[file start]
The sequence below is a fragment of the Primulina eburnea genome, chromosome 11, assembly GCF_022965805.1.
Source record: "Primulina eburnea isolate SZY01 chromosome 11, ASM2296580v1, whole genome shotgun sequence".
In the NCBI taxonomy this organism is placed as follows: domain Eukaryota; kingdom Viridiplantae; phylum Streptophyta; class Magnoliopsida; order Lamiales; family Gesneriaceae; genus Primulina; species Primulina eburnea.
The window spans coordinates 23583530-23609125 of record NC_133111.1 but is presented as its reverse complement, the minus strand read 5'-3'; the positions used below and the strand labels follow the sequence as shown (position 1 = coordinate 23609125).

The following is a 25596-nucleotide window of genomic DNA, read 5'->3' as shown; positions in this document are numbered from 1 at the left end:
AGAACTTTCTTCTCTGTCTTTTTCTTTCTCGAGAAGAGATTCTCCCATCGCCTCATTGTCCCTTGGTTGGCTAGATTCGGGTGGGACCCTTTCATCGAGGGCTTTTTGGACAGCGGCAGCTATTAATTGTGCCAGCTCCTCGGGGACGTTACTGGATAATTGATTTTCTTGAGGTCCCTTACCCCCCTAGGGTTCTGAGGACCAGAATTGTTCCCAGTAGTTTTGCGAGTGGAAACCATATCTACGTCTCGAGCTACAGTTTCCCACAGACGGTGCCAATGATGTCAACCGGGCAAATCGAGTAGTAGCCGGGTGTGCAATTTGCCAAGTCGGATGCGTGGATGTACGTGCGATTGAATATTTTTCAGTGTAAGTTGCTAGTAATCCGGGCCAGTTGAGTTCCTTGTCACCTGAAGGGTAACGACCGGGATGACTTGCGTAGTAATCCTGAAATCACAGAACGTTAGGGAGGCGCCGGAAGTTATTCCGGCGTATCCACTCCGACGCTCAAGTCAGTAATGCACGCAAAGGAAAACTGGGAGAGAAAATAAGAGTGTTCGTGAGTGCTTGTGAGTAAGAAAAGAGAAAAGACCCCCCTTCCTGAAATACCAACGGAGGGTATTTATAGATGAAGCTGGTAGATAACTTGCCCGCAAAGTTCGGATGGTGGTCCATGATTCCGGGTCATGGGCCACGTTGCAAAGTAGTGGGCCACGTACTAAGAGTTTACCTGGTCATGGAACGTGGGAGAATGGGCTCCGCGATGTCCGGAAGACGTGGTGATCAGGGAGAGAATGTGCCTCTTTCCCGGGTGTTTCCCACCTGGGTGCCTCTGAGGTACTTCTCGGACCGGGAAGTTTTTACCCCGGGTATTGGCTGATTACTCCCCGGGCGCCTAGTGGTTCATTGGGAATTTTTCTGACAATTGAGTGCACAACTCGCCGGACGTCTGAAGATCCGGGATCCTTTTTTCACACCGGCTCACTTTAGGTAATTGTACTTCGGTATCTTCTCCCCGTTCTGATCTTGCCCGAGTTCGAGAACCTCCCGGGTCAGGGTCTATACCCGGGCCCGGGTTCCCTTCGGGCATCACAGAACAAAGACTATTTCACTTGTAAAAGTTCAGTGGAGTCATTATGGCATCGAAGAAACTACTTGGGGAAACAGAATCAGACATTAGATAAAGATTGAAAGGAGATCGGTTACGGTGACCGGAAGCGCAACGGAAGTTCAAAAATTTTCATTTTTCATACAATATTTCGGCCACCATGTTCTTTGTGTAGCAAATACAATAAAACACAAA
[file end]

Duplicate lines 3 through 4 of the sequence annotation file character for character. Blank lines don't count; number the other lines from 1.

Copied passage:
In the NCBI taxonomy this organism is placed as follows: domain Eukaryota; kingdom Viridiplantae; phylum Streptophyta; class Magnoliopsida; order Lamiales; family Gesneriaceae; genus Primulina; species Primulina eburnea.
The window spans coordinates 23583530-23609125 of record NC_133111.1 but is presented as its reverse complement, the minus strand read 5'-3'; the positions used below and the strand labels follow the sequence as shown (position 1 = coordinate 23609125).